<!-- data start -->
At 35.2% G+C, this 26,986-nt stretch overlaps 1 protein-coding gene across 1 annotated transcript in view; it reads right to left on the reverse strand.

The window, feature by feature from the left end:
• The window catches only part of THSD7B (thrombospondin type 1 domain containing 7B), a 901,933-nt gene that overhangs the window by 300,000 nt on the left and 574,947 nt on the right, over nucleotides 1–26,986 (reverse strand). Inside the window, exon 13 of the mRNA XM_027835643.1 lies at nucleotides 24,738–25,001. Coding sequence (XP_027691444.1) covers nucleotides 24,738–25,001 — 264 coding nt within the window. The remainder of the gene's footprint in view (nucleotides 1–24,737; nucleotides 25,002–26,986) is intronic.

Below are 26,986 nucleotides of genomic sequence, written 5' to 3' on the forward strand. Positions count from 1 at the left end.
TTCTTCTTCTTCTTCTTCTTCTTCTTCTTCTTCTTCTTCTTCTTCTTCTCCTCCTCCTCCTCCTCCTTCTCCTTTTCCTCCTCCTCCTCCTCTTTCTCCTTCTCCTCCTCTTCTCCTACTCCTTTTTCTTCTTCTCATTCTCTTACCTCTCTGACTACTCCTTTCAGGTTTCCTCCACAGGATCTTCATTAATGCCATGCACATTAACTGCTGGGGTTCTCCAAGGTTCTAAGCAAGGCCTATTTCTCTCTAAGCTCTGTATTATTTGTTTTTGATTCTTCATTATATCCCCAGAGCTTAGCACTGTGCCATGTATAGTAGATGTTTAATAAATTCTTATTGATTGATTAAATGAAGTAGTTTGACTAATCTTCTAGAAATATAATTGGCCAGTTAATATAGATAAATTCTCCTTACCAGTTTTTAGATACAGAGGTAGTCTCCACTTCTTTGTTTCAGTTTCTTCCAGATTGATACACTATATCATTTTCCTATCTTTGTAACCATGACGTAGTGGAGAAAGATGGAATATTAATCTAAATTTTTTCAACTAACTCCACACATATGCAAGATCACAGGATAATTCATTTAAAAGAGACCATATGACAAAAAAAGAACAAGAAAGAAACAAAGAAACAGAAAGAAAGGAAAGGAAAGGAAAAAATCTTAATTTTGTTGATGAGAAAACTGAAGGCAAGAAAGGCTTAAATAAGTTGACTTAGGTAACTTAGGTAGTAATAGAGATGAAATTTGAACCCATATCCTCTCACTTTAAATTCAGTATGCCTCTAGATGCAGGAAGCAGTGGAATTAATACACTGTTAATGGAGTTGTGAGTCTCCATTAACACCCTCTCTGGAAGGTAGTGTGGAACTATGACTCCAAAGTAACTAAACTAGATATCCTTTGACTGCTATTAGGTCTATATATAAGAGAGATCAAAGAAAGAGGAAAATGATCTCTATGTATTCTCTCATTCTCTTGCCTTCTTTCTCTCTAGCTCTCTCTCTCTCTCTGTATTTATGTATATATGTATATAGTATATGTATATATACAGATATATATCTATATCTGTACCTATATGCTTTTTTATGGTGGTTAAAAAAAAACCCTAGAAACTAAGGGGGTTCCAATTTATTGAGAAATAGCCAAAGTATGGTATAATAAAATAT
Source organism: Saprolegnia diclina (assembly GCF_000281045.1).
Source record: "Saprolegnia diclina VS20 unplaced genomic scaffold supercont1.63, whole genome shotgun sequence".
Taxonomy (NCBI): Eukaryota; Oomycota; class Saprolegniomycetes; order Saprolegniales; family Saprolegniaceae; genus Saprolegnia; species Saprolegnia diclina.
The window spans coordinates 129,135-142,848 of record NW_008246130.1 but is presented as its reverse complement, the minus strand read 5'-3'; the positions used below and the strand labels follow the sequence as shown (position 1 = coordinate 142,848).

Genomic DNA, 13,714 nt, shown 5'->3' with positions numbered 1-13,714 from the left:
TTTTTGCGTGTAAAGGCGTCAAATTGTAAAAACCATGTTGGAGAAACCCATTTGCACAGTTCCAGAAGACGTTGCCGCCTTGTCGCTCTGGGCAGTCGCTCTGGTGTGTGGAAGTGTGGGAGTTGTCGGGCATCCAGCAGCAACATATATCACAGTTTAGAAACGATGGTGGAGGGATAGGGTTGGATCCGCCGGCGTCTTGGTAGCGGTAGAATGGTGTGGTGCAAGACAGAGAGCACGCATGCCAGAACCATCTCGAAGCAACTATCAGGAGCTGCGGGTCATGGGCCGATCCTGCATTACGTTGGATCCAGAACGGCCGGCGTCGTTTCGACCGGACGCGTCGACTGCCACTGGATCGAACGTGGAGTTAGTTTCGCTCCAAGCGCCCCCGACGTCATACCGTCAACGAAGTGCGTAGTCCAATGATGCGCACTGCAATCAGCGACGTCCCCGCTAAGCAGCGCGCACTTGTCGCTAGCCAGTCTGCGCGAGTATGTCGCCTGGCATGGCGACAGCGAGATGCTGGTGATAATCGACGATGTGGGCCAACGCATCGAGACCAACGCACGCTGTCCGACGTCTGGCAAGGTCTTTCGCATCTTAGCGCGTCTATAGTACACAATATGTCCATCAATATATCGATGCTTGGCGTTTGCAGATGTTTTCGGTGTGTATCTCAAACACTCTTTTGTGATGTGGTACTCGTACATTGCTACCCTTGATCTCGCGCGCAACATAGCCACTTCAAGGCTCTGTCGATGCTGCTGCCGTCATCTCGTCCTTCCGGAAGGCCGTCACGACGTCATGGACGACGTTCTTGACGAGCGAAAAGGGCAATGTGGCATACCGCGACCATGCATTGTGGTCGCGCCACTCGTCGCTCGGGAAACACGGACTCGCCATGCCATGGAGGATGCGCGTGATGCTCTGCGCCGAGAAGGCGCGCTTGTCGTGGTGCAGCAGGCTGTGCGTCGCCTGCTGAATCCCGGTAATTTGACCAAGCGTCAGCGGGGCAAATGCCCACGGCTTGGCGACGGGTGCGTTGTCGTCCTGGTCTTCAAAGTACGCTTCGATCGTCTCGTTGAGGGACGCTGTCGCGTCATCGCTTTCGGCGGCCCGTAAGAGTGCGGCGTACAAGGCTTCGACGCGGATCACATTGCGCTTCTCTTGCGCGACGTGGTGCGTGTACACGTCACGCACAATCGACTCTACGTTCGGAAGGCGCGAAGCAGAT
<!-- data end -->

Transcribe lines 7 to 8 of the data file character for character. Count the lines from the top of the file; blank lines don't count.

Source record: "Saprolegnia diclina VS20 unplaced genomic scaffold supercont1.63, whole genome shotgun sequence".
Taxonomy (NCBI): Eukaryota; Oomycota; class Saprolegniomycetes; order Saprolegniales; family Saprolegniaceae; genus Saprolegnia; species Saprolegnia diclina.